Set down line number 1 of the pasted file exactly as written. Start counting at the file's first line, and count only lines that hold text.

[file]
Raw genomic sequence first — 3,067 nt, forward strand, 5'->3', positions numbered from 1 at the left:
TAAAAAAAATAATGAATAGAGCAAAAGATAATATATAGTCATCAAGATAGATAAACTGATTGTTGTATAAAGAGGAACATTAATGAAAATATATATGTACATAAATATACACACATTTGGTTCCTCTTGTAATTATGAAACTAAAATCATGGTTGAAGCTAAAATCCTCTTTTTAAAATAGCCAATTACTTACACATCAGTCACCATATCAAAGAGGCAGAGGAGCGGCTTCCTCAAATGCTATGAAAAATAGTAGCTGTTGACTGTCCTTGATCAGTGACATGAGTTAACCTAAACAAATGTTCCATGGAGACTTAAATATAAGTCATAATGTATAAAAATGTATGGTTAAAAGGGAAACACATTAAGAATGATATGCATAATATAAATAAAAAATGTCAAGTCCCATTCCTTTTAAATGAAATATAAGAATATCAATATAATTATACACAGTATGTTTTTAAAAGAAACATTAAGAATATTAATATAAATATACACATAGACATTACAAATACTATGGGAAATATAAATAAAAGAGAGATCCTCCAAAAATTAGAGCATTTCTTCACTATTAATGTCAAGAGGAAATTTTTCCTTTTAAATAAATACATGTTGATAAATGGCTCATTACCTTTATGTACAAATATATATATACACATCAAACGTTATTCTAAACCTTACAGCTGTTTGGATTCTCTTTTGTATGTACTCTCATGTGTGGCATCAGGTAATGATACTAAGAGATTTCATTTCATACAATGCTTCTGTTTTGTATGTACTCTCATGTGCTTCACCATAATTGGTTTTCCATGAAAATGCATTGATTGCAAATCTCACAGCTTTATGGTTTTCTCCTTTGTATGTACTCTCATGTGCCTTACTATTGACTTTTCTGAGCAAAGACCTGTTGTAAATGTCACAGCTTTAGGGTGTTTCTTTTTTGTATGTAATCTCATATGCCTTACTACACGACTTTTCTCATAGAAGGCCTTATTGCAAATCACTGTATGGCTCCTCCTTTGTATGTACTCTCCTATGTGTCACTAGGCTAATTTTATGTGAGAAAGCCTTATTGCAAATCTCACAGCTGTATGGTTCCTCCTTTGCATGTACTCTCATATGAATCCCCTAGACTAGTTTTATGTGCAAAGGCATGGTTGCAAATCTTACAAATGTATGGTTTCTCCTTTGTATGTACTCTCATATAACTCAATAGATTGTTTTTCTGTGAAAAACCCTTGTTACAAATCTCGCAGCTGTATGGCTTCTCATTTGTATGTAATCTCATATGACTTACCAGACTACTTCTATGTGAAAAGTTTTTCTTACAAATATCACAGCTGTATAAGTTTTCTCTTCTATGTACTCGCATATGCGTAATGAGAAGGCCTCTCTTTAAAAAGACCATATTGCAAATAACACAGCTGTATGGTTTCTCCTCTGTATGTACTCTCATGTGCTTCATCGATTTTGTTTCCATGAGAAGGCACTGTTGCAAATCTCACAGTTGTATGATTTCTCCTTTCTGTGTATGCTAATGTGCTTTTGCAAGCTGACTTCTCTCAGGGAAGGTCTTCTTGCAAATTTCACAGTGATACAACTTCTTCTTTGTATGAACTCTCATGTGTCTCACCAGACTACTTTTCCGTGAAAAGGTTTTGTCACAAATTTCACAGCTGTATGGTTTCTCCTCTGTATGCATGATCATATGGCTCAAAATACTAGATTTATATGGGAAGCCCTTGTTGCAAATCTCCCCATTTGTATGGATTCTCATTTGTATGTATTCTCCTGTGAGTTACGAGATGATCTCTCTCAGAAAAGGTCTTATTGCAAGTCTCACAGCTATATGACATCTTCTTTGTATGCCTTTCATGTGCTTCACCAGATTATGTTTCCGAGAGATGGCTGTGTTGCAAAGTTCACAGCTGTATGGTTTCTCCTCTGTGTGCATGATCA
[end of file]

Raw genomic sequence first — 3,067 nt, forward strand, 5'->3', positions numbered from 1 at the left: